Fat shaming linked to cardiometabolic risk

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Experts are warning that great care is needed when advising obese patients about the need to lose weight

Patients with obesity who feel blamed or shamed for their weight may have heightened cardiometabolic risk, according to the findings of a major new study are published in Obesity.

A total of 159 adults with obesity participating in a larger clinical trial testing the effects of weight loss medication, completed baseline questionnaires which measured depression and weight bias internalisation (WBI) before any intervention was given. Participants also underwent medical examinations.

The researchers found that those with high weight bias internalisation were three-times more likely to have metabolic syndrome, and six-times more likely to have high triglycerides, when compared to participants with low internalisation.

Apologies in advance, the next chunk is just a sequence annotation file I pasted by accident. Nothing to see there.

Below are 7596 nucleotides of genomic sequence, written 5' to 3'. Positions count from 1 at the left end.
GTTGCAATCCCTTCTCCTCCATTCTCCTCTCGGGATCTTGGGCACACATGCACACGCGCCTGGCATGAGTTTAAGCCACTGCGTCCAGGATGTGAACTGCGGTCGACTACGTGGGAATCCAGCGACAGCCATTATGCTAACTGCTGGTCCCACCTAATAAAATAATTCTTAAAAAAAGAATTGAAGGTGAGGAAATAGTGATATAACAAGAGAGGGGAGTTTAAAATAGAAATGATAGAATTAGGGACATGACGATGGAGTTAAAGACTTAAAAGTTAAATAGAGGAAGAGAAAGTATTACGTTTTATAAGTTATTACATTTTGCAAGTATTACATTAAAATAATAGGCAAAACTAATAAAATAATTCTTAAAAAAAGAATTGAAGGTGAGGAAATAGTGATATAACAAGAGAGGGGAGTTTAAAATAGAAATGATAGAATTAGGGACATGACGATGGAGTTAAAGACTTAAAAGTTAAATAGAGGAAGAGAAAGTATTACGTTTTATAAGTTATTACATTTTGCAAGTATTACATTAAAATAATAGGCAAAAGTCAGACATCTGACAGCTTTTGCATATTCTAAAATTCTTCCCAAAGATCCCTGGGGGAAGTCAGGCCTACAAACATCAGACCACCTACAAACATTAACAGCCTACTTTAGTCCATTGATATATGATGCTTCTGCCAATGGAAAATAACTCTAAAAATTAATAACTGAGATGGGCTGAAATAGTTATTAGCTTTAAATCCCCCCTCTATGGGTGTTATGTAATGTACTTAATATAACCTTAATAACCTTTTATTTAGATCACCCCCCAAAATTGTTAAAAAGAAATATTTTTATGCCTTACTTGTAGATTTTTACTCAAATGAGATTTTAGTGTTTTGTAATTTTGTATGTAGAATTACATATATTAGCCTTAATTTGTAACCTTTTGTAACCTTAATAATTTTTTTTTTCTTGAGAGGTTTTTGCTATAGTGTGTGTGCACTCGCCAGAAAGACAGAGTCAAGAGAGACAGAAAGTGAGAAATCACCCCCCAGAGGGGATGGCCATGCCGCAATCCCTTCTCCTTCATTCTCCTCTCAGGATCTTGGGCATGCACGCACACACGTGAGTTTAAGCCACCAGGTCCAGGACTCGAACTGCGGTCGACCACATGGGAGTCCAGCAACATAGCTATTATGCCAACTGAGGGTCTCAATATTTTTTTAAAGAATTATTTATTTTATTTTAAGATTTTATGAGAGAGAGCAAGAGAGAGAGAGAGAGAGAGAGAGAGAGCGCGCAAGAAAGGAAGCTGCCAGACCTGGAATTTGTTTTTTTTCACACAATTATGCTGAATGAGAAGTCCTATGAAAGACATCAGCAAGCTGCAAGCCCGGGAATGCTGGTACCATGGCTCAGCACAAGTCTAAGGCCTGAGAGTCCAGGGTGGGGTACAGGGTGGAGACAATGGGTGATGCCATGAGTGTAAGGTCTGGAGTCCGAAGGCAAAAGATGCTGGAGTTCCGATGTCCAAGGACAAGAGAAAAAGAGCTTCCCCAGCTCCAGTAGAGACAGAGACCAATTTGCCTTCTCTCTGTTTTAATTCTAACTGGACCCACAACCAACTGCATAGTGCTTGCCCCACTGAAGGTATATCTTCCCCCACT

Lead author, Rebecca Pearl, from the Department of Psychiatry at the University of Pennsylvania in the US, said:“As healthcare practitioners, we can help challenge negative, internalised stereotypes by educating patients about the complex biological and environmental factors that contribute to obesity, while providing concrete strategies to help patients manage their weight and improve their health.”

The authors said replication of the results is needed to determine the relationship between WBI and metabolic syndrome “above and beyond relevant demographics and health-related covariates”.

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